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Many fish evolved to survive on land

“A fish out of water might seem an extraordinary thing, but in fact it is quite a common phenomenon,” said these researchers.

Several Indian Ocean rockskippers (Alticus monochrus), on a rock at the intertidal zone in Mauritius. Image via Georgina M. Cooke.

Several Indian Ocean rockskippers (Alticus monochrus), on a rock in the intertidal zone, the area between high and low tides, in Mauritius. Image via Georgina M. Cooke.

The evolution of fish from a water habitat to land, it turns out, is not a rare occurrence. A new study suggests that 130 presently living fish species have evolved, independently, to spend time on land at intervals ranging from a few seconds to several days. Terry Ord and Georgina Cooke of the University of New South Wales, Australia, conducted this study about the independent evolution of currently living amphibious fish species. They published it June 24, 2016, in the journal Evolution

Terry Ord, an evolutionary ecologist, commented in a statement:

A fish out of water might seem an extraordinary thing, but in fact it is quite a common phenomenon. Amphibious behaviour has evolved repeatedly in a wide diversity of present day fish, and the move onto land does not appear to be as difficult as has been presumed.

Artist’s depiction of Tiktaalik, a now-extinct lobe-finned fish that’s thought to be an ancestor of tetrapods that went on to colonize land. Image credit: Zina Deretsky, National Science Foundation.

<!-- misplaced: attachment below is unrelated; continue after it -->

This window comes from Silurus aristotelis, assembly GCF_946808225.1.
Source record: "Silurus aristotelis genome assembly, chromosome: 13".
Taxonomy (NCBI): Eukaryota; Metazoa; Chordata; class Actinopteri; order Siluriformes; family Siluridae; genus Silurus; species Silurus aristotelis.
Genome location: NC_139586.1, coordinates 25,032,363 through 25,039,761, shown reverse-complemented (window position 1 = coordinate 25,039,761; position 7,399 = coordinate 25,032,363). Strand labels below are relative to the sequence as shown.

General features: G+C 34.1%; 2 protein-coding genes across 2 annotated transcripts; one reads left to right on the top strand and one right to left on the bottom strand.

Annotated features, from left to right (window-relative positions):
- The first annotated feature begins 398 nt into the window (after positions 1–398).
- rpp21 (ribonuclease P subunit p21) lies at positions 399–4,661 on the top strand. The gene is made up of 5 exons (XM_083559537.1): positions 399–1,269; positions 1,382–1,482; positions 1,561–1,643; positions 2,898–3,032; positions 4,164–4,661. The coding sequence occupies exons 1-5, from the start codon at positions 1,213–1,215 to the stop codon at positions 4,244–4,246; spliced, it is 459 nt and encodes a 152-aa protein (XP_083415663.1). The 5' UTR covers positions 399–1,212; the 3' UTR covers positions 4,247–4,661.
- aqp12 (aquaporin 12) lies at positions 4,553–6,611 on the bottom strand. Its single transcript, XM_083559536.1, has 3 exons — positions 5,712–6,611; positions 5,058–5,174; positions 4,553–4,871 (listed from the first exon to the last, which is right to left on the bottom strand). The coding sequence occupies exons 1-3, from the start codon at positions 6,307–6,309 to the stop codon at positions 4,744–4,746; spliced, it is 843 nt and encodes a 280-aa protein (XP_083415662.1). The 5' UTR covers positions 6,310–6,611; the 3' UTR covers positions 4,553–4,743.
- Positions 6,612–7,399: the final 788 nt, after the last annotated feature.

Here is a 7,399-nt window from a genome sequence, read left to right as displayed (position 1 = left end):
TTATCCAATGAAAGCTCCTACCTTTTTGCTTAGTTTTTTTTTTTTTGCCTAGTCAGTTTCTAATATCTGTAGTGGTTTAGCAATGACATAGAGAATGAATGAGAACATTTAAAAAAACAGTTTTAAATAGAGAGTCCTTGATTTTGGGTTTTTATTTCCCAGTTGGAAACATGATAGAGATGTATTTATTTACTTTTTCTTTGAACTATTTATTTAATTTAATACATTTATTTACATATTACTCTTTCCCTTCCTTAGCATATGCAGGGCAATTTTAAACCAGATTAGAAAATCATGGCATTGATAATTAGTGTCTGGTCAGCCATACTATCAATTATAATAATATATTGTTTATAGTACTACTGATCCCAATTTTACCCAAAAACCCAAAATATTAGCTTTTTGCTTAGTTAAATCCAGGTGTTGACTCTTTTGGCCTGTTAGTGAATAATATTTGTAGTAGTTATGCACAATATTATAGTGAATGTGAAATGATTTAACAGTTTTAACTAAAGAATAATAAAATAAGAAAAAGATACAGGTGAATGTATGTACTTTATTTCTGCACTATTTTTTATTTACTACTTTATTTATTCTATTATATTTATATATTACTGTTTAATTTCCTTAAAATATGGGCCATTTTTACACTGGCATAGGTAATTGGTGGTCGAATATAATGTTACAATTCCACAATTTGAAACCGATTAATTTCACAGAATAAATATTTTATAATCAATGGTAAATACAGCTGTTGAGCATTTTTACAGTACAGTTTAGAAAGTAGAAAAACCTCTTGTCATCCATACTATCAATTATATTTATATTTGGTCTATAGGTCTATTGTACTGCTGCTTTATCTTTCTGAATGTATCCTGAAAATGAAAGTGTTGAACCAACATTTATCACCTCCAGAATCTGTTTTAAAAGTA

Artist’s depiction of Tiktaalik, a now-extinct lobe-finned fish that’s thought to be an ancestor of tetrapods that went on to colonize land. Image via Zina Deretsky, National Science Foundation.

In the four billion years of life on Earth, much of life was confined to the seas as unicellular or simple multicellular organisms. Complex organisms first appeared 580 million years ago. The first vertebrates were present by 485 million years ago.

By 350 million years ago, plants, fungi and invertebrates like insects were well-established on land. That’s when the first tetrapods — four-limbed animals — began evolving towards life on land, presumably to take advantage of new food resources.

This remarkable adaptation, spanning several million years, led to the evolution of all terrestrial vertebrates.

Fish adaptation to life on land requires changes to how the fish breathe, their level of activity and expenditure of energy. It almost seems if as these various requirements could be an insurmountable challenge. But apparently many fish do it.

A Blackspotted Rockskipper, Entomacrodus striatus, near Lord Howe Island in the Tasman Sea. Image credit: Rebecca D. Bray. http://fishesofaustralia.net.au/home/species/1909

A Blackspotted Rockskipper (Entomacrodus striatus) near Lord Howe Island in the Tasman Sea. Image via Rebecca D. Bray.

Ord and Cooke wanted to understand the evolutionary relationship of current amphibious fish. They scoured the scientific literature for reports of fish that deliberately ventured on land.

They found there was at least one amphibious species in each of 33 different families of fish (here, “families” is used in the taxonomic sense where each family is a group of related species). Since families represent different branches of the evolutionary tree, this suggested that land adaptation evolved separately for most amphibious fish species.